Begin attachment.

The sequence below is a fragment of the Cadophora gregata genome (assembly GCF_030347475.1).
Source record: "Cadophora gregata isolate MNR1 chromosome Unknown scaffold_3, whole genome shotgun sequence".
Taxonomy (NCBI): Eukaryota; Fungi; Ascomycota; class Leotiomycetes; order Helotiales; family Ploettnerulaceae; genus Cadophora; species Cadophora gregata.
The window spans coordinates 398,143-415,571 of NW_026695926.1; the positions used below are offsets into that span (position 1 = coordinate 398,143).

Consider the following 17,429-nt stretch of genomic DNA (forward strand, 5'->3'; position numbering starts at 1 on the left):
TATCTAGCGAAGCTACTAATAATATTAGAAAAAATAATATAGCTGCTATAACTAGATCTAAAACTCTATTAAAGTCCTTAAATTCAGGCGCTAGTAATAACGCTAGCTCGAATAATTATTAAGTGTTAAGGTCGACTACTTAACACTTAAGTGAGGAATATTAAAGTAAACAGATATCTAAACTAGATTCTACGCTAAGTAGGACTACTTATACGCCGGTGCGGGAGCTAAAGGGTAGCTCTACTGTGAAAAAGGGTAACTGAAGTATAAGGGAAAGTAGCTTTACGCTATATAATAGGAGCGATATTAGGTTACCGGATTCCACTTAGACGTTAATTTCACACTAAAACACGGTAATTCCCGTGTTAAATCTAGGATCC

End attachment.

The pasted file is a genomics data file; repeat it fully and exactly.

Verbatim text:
The sequence below is a fragment of the Cadophora gregata genome (assembly GCF_030347475.1).
Source record: "Cadophora gregata isolate MNR1 chromosome Unknown scaffold_3, whole genome shotgun sequence".
Taxonomy (NCBI): Eukaryota; Fungi; Ascomycota; class Leotiomycetes; order Helotiales; family Ploettnerulaceae; genus Cadophora; species Cadophora gregata.
The window spans coordinates 398,143-415,571 of NW_026695926.1; the positions used below are offsets into that span (position 1 = coordinate 398,143).

Consider the following 17,429-nt stretch of genomic DNA (forward strand, 5'->3'; position numbering starts at 1 on the left):
TATCTAGCGAAGCTACTAATAATATTAGAAAAAATAATATAGCTGCTATAACTAGATCTAAAACTCTATTAAAGTCCTTAAATTCAGGCGCTAGTAATAACGCTAGCTCGAATAATTATTAAGTGTTAAGGTCGACTACTTAACACTTAAGTGAGGAATATTAAAGTAAACAGATATCTAAACTAGATTCTACGCTAAGTAGGACTACTTATACGCCGGTGCGGGAGCTAAAGGGTAGCTCTACTGTGAAAAAGGGTAACTGAAGTATAAGGGAAAGTAGCTTTACGCTATATAATAGGAGCGATATTAGGTTACCGGATTCCACTTAGACGTTAATTTCACACTAAAACACGGTAATTCCCGTGTTAAATCTAGGATCC